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What is a minimally invasive endoscopic rhizotomy surgery?
An endoscopic rhizotomy is a minimally invasive endoscopic surgery that allows direct visualization of the medial branch nerves that supply the facet joints in the back of the spine. This procedure may also be called a facet joint denervation.
Medial branch nerves are very small nerves that innervate the facet joints of the spine. Facet joints are the joints connecting the different vertebra of the spine to each other. The joints are present on both sides of the spine from the neck to the lower back.
The surgery takes the percutaneous radiofrequency ablation procedure (RFA), a common procedure where we use special needles and electrical current to turn off the nerves, further by providing direct endoscopic visualization of the posterior spinal anatomy and nerves.
What is the difference between a radiofrequency ablation and an endoscopic rhizotomy?
A radiofrequency ablation is a procedure for back pain where we use special needles and electrical current to turn off the nerves and their ability to transmit pain signals. Usually provides 6-12 months of relief. By that time, the nerve may heal and the pain may return.
The surgical aspect of a rhizotomy is a little more invasive, but still considered an endoscopic minimally invasive surgery or procedure. The incision is smaller than a centimeter and involves the use of a camera through which we can use special tools to identify the nerves, and surgically remove those nerves, and then perform an ablative procedure under direct visualization.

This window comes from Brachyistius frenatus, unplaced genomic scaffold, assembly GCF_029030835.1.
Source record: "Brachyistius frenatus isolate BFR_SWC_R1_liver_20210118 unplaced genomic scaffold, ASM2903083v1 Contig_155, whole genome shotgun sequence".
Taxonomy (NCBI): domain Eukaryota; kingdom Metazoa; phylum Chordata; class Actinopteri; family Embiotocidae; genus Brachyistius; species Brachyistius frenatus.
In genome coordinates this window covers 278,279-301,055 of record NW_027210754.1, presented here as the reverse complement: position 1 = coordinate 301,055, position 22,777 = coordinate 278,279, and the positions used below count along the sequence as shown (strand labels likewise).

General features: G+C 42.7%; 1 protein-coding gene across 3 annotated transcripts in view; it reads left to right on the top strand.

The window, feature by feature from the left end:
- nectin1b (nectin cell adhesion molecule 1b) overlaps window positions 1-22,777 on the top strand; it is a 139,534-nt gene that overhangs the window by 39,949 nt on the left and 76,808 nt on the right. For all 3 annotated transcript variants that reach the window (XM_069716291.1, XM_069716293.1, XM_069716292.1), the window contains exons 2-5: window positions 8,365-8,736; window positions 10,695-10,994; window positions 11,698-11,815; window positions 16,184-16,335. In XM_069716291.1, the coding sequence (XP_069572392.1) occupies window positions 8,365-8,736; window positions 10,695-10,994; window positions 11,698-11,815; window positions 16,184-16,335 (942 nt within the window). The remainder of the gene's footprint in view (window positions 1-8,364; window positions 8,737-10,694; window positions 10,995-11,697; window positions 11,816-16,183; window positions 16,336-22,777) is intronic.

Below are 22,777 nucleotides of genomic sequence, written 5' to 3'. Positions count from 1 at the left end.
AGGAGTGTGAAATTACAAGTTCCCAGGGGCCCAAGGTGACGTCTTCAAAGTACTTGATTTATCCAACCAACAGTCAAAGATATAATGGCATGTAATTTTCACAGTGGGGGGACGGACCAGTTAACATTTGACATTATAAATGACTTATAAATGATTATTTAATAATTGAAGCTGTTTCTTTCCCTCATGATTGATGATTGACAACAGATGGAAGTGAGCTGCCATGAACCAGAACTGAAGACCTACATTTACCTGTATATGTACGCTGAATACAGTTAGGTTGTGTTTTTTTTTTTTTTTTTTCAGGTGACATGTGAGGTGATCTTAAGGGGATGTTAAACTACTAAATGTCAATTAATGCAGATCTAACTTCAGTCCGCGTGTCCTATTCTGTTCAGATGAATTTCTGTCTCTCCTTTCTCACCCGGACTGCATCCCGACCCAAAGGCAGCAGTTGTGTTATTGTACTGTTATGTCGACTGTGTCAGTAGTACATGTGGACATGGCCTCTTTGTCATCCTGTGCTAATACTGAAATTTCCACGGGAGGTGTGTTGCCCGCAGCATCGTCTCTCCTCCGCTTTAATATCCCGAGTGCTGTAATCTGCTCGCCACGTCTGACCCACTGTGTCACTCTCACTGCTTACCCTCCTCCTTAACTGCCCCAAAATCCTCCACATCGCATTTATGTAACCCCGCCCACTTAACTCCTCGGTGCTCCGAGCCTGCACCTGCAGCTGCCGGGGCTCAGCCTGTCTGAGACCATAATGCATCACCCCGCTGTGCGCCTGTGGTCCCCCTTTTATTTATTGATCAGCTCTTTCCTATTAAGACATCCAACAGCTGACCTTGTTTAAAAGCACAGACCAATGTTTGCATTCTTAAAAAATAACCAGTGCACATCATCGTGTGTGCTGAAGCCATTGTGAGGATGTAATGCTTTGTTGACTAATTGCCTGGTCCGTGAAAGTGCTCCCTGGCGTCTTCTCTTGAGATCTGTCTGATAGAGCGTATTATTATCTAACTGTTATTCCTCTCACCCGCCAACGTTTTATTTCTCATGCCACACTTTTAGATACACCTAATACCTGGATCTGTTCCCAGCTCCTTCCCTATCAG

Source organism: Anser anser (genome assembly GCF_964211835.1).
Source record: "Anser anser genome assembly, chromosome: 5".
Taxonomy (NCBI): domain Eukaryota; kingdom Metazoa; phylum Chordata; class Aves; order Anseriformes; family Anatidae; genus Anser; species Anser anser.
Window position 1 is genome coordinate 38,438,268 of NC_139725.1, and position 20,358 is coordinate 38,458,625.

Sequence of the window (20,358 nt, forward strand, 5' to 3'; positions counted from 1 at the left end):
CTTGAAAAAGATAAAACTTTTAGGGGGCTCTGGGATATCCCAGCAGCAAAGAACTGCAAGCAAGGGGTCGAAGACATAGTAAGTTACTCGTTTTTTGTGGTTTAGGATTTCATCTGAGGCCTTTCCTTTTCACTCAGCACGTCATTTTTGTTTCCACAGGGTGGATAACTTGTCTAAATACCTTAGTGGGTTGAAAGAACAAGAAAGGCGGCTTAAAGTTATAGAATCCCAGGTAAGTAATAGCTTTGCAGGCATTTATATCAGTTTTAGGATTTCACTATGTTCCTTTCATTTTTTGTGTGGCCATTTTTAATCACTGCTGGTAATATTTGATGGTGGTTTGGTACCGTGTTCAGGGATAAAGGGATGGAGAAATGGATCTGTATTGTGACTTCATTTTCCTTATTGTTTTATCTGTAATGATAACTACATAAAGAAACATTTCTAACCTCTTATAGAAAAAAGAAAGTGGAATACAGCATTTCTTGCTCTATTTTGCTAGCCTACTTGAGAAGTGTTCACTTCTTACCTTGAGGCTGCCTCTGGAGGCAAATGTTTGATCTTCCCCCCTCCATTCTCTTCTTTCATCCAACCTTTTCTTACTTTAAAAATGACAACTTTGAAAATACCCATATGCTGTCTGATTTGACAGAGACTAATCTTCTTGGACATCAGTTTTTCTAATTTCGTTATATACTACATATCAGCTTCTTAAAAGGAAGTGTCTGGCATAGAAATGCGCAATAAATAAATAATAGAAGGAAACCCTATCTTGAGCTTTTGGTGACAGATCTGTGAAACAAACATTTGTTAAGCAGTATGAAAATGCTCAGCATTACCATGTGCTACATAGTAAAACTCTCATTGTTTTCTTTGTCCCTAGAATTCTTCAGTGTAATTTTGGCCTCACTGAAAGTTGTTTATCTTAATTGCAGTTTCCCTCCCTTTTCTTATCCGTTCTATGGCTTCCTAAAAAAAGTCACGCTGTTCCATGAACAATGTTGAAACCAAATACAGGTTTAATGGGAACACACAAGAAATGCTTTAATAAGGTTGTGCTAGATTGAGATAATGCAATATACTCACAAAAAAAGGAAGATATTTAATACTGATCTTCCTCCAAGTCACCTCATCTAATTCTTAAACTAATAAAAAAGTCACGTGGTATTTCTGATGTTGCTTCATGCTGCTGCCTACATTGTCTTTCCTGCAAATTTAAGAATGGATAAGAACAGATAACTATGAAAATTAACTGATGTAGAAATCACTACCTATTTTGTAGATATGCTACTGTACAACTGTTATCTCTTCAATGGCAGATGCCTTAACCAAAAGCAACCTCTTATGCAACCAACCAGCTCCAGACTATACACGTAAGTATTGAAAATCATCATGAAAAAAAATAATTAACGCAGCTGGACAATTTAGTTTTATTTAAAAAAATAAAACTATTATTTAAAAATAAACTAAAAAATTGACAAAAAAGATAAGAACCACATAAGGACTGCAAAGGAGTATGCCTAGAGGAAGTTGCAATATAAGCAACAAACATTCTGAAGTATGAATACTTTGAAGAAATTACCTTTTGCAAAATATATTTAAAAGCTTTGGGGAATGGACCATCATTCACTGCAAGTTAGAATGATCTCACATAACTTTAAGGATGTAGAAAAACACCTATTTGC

What are some of the benefits of an
endoscopic rhizotomy surgery?
Minimally invasive procedure
Small incision and minimal scar tissue
Long term relief of back pain
Short recovery time
High success rate and sustained success of the therapy
No or minimal blood loss
Spinal mobility is maintained
Visual endoscopic control of the treatment
A raving fan shares about his successful endoscopic rhizotomy surgery
When is an endoscopic rhizotomy recommended?
The patient has lower back pain longer than 6 weeks with no response to conservative treatments
Patient has restricted range of movement in the lumbar spine, particularly when bending backwards
Blocking the facet joint or medial branch nerve confirms that lower back pain is caused by the facet joint
What are the indications for an endoscopic rhizotomy?
A rhizotomy is indicated if the diagnostic *medial branch block (MBB) procedure is successful in confirming back pain is originating from the facet joints.
A medial branch block (MBB) is an injection of a local anesthetic at the medial branch nerve to temporarily block the pain signal carried from the facet joints to the brain.
It is a diagnostic tool and provides only temporary relief from pain and is used in diagnosing the cause of your back pain.
What are the details of an endoscopic rhizotomy?
Usually done under monitored anesthesia care, meaning you’re awake and responsive, but comfortable throughout the procedure. Endoscopic rhizotomy surgery is an outpatient surgery and is done under conscious sedation. A small incision is made in the surgical area and a tube with a camera is inserted into the spine, guided by fluoroscopic X-rays to place the camera in the correct position. The camera allows for direct visualization to see where the medial branch nerves usually reside. After identifying the nerve, a small section is cut from the nerve, preventing any regrowth in the future.
What to expect after
While this is an outpatient surgery, we do recommend resting initially and then gradually increasing activity levels. You may also be advised to wear a back brace for added support during the healing process.
If you are suffering from low-back pain and have been researching minimally invasive spine surgery as well as laser spine surgery, schedule an appointment to speak to one of our specialists. You may find that endoscopic rhizotomy is the perfect solution for you. Often, this procedure is covered by healthcare insurance.
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